“It is with profound regret, coupled with a deep love for the sport of gymnastics and respect for those who aspire to be great gymnasts, that I today tendered my resignation as the Interim CEO of USA Gymnastics,” Bono wrote in a statement published to Twitter on Tuesday afternoon.
Bono, a former gymnast and Republican congresswoman from California, wrote in her resignation that she had hoped to have had a positive impact on USA Gymnastics, an organization that has been floundering since former team trainer Larry Nassar was accused of sexual abuse by hundreds of athletes.
“My regret is that I would have brought to the organization, the angst and anger of my own story: a young aspiring gymnast who witnessed first-hand the assaulting behavior of a coach; watched peers who acquiesced in it move ahead while those who didn’t were left behind, and myself stayed silent — perhaps the norm then, but very troubling to me to this day,” she wrote.
USA Gymnastics appointed Bono on Friday in hopes of course-correcting the organization in the wake of the Nassar scandal.
“I would have brought a fire in the belly to ensure that no one as taken with gymnastics as I was at that age, should have to choose between abuse and ambition, or between properly speaking out and promoting personal success,” Bono added.
The day after her new role was announced, Bono came under fire for posting a photo on Twitter of her covering the Nike logo on her golf shoes. The photo suggested that Bono was protesting the sportswear company’s move to partner with Colin Kaepernick, a former NFL player who has kneeled during the national anthem to protest police brutality and racial inequality.
Olympian Simone Biles called out Bono on Twitter, writing: “Mouth drop. Don’t worry, it’s not like we needed a smarter USA Gymnastics president or any sponsors or anything.”
Bono since deleted the tweet and apologized. She specifically responded to the Kaepernick debacle, writing in her resignation:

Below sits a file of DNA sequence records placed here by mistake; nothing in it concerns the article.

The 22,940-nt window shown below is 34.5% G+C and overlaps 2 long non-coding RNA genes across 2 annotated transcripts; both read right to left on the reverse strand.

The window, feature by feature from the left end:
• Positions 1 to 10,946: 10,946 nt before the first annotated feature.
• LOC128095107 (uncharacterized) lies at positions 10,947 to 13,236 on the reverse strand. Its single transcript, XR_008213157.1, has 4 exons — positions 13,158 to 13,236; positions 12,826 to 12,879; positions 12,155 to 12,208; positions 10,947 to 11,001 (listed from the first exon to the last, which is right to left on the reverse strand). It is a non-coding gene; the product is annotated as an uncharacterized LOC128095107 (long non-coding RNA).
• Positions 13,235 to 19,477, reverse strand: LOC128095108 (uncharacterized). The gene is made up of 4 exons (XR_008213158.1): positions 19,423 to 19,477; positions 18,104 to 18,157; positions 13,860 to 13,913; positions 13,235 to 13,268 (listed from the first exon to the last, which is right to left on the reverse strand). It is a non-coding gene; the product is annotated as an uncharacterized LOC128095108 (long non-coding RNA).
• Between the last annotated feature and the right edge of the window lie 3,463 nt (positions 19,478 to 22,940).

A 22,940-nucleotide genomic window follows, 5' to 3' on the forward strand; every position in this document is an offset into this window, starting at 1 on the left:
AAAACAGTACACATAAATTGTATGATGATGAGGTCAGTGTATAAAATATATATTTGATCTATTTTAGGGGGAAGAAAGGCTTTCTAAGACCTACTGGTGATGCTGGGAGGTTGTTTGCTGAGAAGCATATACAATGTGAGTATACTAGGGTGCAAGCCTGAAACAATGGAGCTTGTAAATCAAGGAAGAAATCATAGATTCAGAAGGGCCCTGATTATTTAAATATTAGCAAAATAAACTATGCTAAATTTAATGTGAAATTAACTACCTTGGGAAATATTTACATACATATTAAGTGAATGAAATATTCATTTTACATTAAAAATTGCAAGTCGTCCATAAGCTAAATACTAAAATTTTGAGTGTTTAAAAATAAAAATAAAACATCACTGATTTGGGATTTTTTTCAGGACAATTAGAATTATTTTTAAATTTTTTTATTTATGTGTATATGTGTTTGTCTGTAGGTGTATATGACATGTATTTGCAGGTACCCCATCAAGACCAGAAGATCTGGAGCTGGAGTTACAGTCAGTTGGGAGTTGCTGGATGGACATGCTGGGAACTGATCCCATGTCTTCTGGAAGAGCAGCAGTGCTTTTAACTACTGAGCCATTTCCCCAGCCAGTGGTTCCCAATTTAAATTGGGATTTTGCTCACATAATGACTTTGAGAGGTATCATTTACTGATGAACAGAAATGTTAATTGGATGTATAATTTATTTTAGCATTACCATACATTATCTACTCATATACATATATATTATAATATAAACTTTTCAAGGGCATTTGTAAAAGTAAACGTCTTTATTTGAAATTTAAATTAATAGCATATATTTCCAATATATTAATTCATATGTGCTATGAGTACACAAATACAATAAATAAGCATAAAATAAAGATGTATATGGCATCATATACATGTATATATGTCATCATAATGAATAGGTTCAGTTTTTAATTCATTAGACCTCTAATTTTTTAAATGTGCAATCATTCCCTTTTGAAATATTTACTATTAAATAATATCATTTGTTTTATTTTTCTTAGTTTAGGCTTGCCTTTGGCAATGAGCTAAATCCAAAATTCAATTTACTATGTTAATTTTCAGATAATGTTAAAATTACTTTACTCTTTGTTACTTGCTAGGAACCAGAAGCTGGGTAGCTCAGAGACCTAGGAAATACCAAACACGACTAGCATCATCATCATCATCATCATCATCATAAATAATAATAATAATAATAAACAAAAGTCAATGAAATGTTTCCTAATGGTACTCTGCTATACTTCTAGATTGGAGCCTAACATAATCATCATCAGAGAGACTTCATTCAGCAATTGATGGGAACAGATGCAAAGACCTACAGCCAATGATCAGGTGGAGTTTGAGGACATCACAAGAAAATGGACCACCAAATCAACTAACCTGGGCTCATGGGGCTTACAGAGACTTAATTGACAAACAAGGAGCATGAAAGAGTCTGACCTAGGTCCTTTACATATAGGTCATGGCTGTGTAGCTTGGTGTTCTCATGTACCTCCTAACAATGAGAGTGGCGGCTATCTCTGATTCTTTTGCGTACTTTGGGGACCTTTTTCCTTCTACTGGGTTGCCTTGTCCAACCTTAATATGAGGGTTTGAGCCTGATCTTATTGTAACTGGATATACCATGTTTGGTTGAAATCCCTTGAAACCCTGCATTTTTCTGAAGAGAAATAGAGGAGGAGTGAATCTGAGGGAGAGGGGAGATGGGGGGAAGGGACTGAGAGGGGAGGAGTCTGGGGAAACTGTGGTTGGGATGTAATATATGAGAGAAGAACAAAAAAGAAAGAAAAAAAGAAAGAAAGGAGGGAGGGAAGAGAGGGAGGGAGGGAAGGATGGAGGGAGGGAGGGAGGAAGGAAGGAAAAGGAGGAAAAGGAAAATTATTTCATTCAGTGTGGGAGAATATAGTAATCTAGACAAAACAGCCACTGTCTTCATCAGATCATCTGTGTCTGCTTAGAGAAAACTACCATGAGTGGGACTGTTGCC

With respect to Mr. Kaepernick, he nationally exercised his first amendment right to kneel. I exercised mine: to mark over on my own golf shoes, the logo of the company sponsoring him for “believing in something even if it means sacrificing everything” — while at a tournament for families who have lost a member of the armed services (including my brother-in-law, a Navy SEAL) who literally “sacrificed everything.” I twas an emotional reaction to the sponsor’s use of that phrase that caused me to tweet, and I regret that at the time I didn’t better clarify my feelings. That one tweet has now been made the litmus test of my reputation over almost two decades of public service.
Bono’s resignation also comes in the wake of harsh criticism from multiple gymnasts who were sexually abused by Nassar, who’s currently serving a life sentence on child sexual abuse and child pornography charges.
Many Nassar survivors, including Olympian Aly Raisman, were upset with Bono’s appointment and pointed out that the former Republican congresswoman from California worked for Faegre Baker Daniels, which represented USA Gymnastics when investigations into Nassar began in 2015. Some Nassar survivors claimed Faegre Baker Daniels helped cover up Nassar’s abuse while the firm was employed by USA Gymnastics.